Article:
Let us lift up our hearts and hands to God in Heaven.@Lamentations 3:41
John Wesley (1703–1791)

John Wesley, Collection of Psalms and Hymns 1741.

This is one of the few original hymns ascribed to John Wesley. One reason why it is thought to be his rather than Charles Wesley’s is that it is only half-rhymed. Not a single known stanza of Charles Wesley’s has that peculiarity. The sublime thought expressed in the third line of the first stanza is borrowed from Plato: Lumen est umbra Dei.

Nutter, p. 29

Mornington, arranged from Garrett C. Wellesley (1735–1781), in Miller’s David’s Harp, 1805 (🔊 pdf nwc).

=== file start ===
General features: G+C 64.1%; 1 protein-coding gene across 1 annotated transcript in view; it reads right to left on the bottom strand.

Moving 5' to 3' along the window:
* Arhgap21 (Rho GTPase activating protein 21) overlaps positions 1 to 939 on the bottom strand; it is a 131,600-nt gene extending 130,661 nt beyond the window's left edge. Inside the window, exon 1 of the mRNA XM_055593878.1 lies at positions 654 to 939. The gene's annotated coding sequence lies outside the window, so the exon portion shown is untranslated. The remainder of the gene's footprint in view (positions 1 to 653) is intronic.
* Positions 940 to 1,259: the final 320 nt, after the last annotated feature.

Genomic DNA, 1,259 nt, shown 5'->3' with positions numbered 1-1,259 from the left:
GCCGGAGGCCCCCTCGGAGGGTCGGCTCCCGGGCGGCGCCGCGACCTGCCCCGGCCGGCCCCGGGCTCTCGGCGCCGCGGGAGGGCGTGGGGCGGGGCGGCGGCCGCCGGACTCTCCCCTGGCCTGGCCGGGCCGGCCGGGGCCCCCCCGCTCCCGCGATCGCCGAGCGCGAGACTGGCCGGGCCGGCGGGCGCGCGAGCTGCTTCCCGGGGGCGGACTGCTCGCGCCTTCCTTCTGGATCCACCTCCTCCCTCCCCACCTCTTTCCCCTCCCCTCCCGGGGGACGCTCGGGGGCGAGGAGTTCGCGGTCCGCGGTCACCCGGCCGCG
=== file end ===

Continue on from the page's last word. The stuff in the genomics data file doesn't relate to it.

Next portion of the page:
Garrett C. Wellesley (1735–1781)
Earl of Mornington

We lift our hearts to Thee,
O Day Star from on high!
The sun itself is but Thy shade,
Yet cheers both earth and sky.

O let Thine orient beams
The night of sin disperse,
The mists of error and of vice
Which shade the universe.

How beauteous nature now:
How dark and sad before!
With joy we view the pleasing change,
And nature’s God adore.

O may no gloomy crime
Pollute the rising day;
Or Jesus’ blood, like evening dew,
Wash all the stains away.

May we this life improve,
To mourn for errors past;
And live this short, revolving day
As if it were our last.

To God—the Father, Son,
And Spirit—One in Three,
Be glory; as it was, is now,
And shall forever be.